¡Para que no tenga frío el jaguarcito!
I recently finished my first attempt at teaching high school. I began in mid-February as a long-term sub for three Spanish 1 classes on block scheduling. As all of my prior teaching experience was at the university level, boy did I have a lot to learn! I am appreciative for the learning experience for so many reasons, one being that it really challenged me to diversify my lesson formats. I am thankful for the wonderful community of Spanish teachers/bloggers on the internet as well as my colleagues and professors who shared materials with me and gave me ideas for new lesson styles.
The lesson in this blog post was one of the best days in my high school classroom! It includes a read-along story, ¡Vamos al restaurante!, to be presented on the board as well as a handout for students to follow along with.
The story takes place in Mexico City, and I chose the restaurant Café de Tacuba because it was my favorite place to eat when I was in D.F. I was attempting to incorporate something authentic while also covering the target vocabulary from the textbook (Avancemos). The presentation includes pictures of this beautiful stop in the historical center in D.F. and concludes with a video of the musicians who fill the restaurant with string serenades.
Topics covered include:
- review of food vocabulary (based on Avancemos textbook)
- introduction of family vocabulary
- practice with verb conjugation, focus on -er/-ir
- review of question words (in follow-up reading comprehension activity)
One goal of this lesson was to segue from food vocabulary to family vocabulary, and I was so proud of my students who really rose to the challenge and read along with me for the whole story! The pictures, simple as they may be, provided just the right amount of scaffolding for them to incorporate the new vocabulary. The cloze activity served as a reference for them to use while answering the reading comprehension questions as well as a study guide. We went back and read it a few times because it really seemed to boost the students´confidence to be able to read a whole story in Spanish! The success of this lesson really got me interested in learning more about the TPRS method (Teaching Proficiency through Reading and Story-Telling). (I´m not sure if this lesson is exactly TPRS because I still need to learn more about it! If you have any favorite TPRS resources please comment below!)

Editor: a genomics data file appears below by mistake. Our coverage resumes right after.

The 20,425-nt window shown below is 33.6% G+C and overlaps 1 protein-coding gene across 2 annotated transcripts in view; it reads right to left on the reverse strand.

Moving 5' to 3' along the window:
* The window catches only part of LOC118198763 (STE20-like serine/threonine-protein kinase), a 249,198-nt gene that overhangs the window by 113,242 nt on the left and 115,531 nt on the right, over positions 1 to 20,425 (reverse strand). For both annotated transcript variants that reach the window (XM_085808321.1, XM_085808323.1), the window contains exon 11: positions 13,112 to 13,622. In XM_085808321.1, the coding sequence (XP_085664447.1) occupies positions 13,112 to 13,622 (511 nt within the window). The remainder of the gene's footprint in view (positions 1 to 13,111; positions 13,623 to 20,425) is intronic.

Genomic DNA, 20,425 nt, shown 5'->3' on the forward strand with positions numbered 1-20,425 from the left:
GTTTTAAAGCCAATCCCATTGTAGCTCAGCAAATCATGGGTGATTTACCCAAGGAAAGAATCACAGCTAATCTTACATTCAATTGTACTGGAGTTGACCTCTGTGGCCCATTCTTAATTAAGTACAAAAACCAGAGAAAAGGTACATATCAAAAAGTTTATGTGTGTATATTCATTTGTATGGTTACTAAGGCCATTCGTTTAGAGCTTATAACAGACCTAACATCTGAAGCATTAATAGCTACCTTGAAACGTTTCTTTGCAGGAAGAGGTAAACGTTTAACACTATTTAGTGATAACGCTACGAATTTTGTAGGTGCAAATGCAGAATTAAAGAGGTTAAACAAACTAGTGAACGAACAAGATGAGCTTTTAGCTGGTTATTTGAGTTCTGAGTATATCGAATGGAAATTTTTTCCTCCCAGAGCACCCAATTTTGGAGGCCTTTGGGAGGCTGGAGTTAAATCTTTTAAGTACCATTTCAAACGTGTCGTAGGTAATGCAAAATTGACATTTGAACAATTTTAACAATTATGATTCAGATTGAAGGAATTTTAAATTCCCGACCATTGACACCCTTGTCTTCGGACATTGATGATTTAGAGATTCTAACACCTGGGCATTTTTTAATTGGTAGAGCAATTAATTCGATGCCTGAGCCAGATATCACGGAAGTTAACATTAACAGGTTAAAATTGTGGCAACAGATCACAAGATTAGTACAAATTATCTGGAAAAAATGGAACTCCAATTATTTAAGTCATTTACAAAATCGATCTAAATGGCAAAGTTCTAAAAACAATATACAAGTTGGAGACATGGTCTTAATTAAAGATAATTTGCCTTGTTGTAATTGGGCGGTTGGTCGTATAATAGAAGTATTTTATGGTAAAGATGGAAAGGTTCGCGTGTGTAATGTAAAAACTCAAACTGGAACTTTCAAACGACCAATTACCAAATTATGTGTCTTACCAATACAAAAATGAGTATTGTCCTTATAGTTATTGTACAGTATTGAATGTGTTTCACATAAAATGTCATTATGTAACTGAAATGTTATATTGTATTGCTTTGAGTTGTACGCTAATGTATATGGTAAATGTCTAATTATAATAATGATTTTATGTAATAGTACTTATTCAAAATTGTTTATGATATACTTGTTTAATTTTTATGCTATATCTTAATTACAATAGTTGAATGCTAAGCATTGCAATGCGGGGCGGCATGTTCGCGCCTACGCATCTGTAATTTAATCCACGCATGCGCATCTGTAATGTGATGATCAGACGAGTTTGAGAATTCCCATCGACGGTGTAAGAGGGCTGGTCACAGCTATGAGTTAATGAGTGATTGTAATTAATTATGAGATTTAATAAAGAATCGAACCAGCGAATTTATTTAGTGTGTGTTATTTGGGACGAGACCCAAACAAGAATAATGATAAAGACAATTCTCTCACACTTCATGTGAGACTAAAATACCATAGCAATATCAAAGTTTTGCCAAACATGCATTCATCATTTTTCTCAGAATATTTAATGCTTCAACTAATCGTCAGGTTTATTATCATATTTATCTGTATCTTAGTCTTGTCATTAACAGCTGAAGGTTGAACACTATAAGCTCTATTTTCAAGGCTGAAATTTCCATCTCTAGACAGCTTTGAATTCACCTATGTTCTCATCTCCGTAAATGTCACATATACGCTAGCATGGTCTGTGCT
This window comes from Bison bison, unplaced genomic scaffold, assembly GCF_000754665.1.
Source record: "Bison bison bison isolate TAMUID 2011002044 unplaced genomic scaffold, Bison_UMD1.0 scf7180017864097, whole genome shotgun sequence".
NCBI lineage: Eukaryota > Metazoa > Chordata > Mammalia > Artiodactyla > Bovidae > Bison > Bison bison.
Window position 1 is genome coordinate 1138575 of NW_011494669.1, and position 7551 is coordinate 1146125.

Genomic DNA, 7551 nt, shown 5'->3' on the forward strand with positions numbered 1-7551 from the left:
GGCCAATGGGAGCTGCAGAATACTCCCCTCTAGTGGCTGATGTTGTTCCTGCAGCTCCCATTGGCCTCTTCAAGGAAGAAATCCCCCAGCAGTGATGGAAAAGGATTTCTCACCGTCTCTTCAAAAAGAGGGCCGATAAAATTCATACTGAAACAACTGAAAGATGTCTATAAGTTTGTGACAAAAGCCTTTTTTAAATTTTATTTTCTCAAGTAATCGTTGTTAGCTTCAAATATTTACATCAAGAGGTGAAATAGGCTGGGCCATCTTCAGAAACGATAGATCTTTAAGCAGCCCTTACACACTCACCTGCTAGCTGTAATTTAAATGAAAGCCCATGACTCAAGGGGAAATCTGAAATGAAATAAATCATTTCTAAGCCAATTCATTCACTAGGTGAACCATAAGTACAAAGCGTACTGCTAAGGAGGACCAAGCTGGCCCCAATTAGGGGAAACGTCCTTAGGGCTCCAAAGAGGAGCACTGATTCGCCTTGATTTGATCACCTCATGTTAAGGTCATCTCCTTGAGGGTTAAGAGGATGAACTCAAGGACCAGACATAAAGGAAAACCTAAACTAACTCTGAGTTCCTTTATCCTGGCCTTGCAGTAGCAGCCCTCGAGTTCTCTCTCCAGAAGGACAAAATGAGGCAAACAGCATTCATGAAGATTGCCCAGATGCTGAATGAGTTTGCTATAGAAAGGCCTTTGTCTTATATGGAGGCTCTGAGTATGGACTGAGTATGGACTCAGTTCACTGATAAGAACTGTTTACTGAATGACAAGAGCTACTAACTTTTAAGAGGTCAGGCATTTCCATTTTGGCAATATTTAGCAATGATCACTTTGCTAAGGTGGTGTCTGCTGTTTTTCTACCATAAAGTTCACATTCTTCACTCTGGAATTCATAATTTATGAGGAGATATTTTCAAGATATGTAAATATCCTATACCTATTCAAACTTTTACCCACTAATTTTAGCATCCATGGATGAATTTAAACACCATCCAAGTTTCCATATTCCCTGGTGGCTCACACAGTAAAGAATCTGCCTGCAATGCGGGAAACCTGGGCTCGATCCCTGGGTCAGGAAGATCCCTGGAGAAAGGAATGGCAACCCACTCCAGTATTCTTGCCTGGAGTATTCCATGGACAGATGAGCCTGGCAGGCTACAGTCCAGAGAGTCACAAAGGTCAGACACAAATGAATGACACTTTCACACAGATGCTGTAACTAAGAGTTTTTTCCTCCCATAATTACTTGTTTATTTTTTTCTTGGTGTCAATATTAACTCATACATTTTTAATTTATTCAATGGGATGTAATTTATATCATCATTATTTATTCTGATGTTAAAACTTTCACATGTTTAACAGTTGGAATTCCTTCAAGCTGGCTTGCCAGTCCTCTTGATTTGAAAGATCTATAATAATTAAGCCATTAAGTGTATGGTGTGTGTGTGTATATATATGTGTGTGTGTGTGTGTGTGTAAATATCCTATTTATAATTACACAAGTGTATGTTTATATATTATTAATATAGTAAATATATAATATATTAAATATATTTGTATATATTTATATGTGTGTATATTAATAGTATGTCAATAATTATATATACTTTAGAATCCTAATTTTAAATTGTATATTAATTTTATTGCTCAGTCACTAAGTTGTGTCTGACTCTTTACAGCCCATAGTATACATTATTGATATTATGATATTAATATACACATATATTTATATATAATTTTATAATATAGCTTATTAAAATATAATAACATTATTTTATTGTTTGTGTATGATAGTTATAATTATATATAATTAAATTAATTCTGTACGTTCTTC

You can view the presentation below (made on Google Drive). You can advance with the arrow keys or by a click. Here is a link to the handout that I used: ¡Vamos al restaurante! handout (PDF)
As always, keep the comments coming! I love connecting with other Spanish teachers online!
This activity is a simple one, but it goes over very well with my students. Yes, even college students like to break out the crayons & markers every once and a while! The idea is that drawing their ideas in Spanish will help enforce their language learning and develop the skill of thinking in Spanish. I use this activity as a review before a quiz that covers vocabulary for descriptions, the present tense verbs, different verbs for expressing “to be,” and comparisons. As you can see in the paragraph depicted to the left, it is pretty manageable to fit in all of these elements.
Here’s the lesson plan:
1. Introduction: Display sample. Read the paragraph together as a class. Ask students to find examples different elements in the paragraph that we are studying. For example, ” ‘Ella es rubia’ es un ejemplo del uso del verbo ser para describir un rasgo físico. ´La montaña más alta del país´ es un ejemplo del superlativo.”
2. Instructions: Challenge students to think in Spanish while they draw. They may prefer to write the paragraph first so that they can have their vision clearly in mind once they begin drawing. Almost all of my students choose this option. While they are drawing, I remind them to, “¡Piensa en español!”
3. Peer editing: Students swap papers with one or two classmates.
4. Visually reinforcing the grammar: Students highlight or circle the different verbs using different colors to reinforce the grammar aspect of the lesson. For example, highlight all forms of the verb ser in orange and all forms of the verb estar in blue. Now, the paper may be a more helpful study tool for visual learners.
The sample pictured here is the one I use as a model while introducing the activity. Here´s the PDF worksheet you can print!
If you use this activity in your classroom, please leave a comment because I´d love to hear how it goes! Also, suggestions are always welcome!
Here are some samples of my students´work!
How cool are these photoshopped pictures of hybrid animals? They could kick-off some really interesting activities for practicing descriptions and/or learning animal vocabulary words (not just the names of the animals, but also their features, body parts, behaviors, habitat)! Students could name and write descriptions of these animals, or even better, draw their own!
I came across this guide for palm reading, and thought it could make an interesting activity for students to practice descriptions, the verb ser, and the present tense (what we’re working on this unit)! Here’s a possible way of giving the lesson:
1. Discuss the guide:
present tense verbs & present tense conjugations of ser for describing personality traits
gender of the adjectives must agree with the person being described